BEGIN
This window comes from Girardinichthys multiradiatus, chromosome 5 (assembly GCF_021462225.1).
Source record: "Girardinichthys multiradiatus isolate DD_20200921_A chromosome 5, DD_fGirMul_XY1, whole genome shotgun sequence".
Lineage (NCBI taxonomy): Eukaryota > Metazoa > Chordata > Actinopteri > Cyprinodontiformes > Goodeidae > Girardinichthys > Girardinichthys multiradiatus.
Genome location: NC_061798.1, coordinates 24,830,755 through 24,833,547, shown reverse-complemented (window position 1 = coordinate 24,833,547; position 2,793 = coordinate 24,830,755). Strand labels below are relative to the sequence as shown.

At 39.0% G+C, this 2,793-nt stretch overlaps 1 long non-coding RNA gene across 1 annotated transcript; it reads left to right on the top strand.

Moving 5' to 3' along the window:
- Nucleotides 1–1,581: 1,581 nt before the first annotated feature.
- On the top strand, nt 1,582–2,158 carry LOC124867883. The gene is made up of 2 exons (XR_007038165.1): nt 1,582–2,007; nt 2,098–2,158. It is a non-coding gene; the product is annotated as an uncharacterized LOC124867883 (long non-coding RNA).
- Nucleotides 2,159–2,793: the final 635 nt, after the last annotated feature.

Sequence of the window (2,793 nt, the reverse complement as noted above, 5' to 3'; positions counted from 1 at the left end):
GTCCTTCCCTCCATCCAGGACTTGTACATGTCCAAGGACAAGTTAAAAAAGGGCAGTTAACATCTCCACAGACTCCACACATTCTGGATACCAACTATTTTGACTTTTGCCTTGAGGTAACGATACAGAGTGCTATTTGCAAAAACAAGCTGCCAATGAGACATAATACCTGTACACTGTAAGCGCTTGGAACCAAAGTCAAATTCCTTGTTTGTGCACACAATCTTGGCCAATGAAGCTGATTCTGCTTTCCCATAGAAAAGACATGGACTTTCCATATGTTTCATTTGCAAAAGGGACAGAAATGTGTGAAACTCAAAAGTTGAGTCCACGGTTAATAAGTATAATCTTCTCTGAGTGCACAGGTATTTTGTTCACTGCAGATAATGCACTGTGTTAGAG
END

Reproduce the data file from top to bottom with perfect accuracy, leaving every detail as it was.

This window comes from Girardinichthys multiradiatus, chromosome 5 (assembly GCF_021462225.1).
Source record: "Girardinichthys multiradiatus isolate DD_20200921_A chromosome 5, DD_fGirMul_XY1, whole genome shotgun sequence".
Lineage (NCBI taxonomy): Eukaryota > Metazoa > Chordata > Actinopteri > Cyprinodontiformes > Goodeidae > Girardinichthys > Girardinichthys multiradiatus.
Genome location: NC_061798.1, coordinates 24,830,755 through 24,833,547, shown reverse-complemented (window position 1 = coordinate 24,833,547; position 2,793 = coordinate 24,830,755). Strand labels below are relative to the sequence as shown.

At 39.0% G+C, this 2,793-nt stretch overlaps 1 long non-coding RNA gene across 1 annotated transcript; it reads left to right on the top strand.

Moving 5' to 3' along the window:
- Nucleotides 1–1,581: 1,581 nt before the first annotated feature.
- On the top strand, nt 1,582–2,158 carry LOC124867883. The gene is made up of 2 exons (XR_007038165.1): nt 1,582–2,007; nt 2,098–2,158. It is a non-coding gene; the product is annotated as an uncharacterized LOC124867883 (long non-coding RNA).
- Nucleotides 2,159–2,793: the final 635 nt, after the last annotated feature.

Sequence of the window (2,793 nt, the reverse complement as noted above, 5' to 3'; positions counted from 1 at the left end):
GTCCTTCCCTCCATCCAGGACTTGTACATGTCCAAGGACAAGTTAAAAAAGGGCAGTTAACATCTCCACAGACTCCACACATTCTGGATACCAACTATTTTGACTTTTGCCTTGAGGTAACGATACAGAGTGCTATTTGCAAAAACAAGCTGCCAATGAGACATAATACCTGTACACTGTAAGCGCTTGGAACCAAAGTCAAATTCCTTGTTTGTGCACACAATCTTGGCCAATGAAGCTGATTCTGCTTTCCCATAGAAAAGACATGGACTTTCCATATGTTTCATTTGCAAAAGGGACAGAAATGTGTGAAACTCAAAAGTTGAGTCCACGGTTAATAAGTATAATCTTCTCTGAGTGCACAGGTATTTTGTTCACTGCAGATAATGCACTGTGTTAGAG